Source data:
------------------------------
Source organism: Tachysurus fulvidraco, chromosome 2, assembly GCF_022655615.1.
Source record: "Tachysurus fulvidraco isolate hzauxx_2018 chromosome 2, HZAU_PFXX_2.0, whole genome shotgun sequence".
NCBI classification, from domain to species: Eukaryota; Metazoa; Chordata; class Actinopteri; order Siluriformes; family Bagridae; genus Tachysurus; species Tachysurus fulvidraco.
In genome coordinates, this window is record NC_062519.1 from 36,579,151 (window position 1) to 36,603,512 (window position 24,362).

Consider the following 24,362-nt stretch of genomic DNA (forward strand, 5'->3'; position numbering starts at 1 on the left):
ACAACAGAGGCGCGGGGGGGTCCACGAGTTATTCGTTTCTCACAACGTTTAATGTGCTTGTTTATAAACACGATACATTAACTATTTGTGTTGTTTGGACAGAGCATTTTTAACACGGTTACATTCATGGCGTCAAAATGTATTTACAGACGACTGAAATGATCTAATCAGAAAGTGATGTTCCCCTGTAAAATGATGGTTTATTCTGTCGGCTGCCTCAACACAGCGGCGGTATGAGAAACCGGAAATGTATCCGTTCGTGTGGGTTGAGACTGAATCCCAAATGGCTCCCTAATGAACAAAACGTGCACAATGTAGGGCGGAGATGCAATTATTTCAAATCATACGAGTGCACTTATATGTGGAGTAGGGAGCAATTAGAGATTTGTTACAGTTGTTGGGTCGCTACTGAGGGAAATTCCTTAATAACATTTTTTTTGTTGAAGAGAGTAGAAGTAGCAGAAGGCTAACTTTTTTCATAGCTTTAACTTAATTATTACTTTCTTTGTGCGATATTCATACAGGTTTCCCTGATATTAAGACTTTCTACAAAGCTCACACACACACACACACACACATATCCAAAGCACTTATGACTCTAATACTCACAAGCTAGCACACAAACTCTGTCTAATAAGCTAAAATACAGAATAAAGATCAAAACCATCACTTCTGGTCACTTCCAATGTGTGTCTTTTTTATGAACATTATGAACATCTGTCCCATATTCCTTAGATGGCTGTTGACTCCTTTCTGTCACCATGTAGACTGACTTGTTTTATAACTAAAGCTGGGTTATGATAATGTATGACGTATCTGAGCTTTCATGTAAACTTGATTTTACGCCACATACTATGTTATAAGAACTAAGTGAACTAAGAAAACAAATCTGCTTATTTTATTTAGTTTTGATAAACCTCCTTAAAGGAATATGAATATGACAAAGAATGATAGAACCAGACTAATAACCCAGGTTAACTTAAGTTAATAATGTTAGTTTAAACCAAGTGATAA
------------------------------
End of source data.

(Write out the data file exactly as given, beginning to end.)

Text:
Source organism: Tachysurus fulvidraco, chromosome 2, assembly GCF_022655615.1.
Source record: "Tachysurus fulvidraco isolate hzauxx_2018 chromosome 2, HZAU_PFXX_2.0, whole genome shotgun sequence".
NCBI classification, from domain to species: Eukaryota; Metazoa; Chordata; class Actinopteri; order Siluriformes; family Bagridae; genus Tachysurus; species Tachysurus fulvidraco.
In genome coordinates, this window is record NC_062519.1 from 36,579,151 (window position 1) to 36,603,512 (window position 24,362).

Consider the following 24,362-nt stretch of genomic DNA (forward strand, 5'->3'; position numbering starts at 1 on the left):
ACAACAGAGGCGCGGGGGGGTCCACGAGTTATTCGTTTCTCACAACGTTTAATGTGCTTGTTTATAAACACGATACATTAACTATTTGTGTTGTTTGGACAGAGCATTTTTAACACGGTTACATTCATGGCGTCAAAATGTATTTACAGACGACTGAAATGATCTAATCAGAAAGTGATGTTCCCCTGTAAAATGATGGTTTATTCTGTCGGCTGCCTCAACACAGCGGCGGTATGAGAAACCGGAAATGTATCCGTTCGTGTGGGTTGAGACTGAATCCCAAATGGCTCCCTAATGAACAAAACGTGCACAATGTAGGGCGGAGATGCAATTATTTCAAATCATACGAGTGCACTTATATGTGGAGTAGGGAGCAATTAGAGATTTGTTACAGTTGTTGGGTCGCTACTGAGGGAAATTCCTTAATAACATTTTTTTTGTTGAAGAGAGTAGAAGTAGCAGAAGGCTAACTTTTTTCATAGCTTTAACTTAATTATTACTTTCTTTGTGCGATATTCATACAGGTTTCCCTGATATTAAGACTTTCTACAAAGCTCACACACACACACACACACACATATCCAAAGCACTTATGACTCTAATACTCACAAGCTAGCACACAAACTCTGTCTAATAAGCTAAAATACAGAATAAAGATCAAAACCATCACTTCTGGTCACTTCCAATGTGTGTCTTTTTTATGAACATTATGAACATCTGTCCCATATTCCTTAGATGGCTGTTGACTCCTTTCTGTCACCATGTAGACTGACTTGTTTTATAACTAAAGCTGGGTTATGATAATGTATGACGTATCTGAGCTTTCATGTAAACTTGATTTTACGCCACATACTATGTTATAAGAACTAAGTGAACTAAGAAAACAAATCTGCTTATTTTATTTAGTTTTGATAAACCTCCTTAAAGGAATATGAATATGACAAAGAATGATAGAACCAGACTAATAACCCAGGTTAACTTAAGTTAATAATGTTAGTTTAAACCAAGTGATAA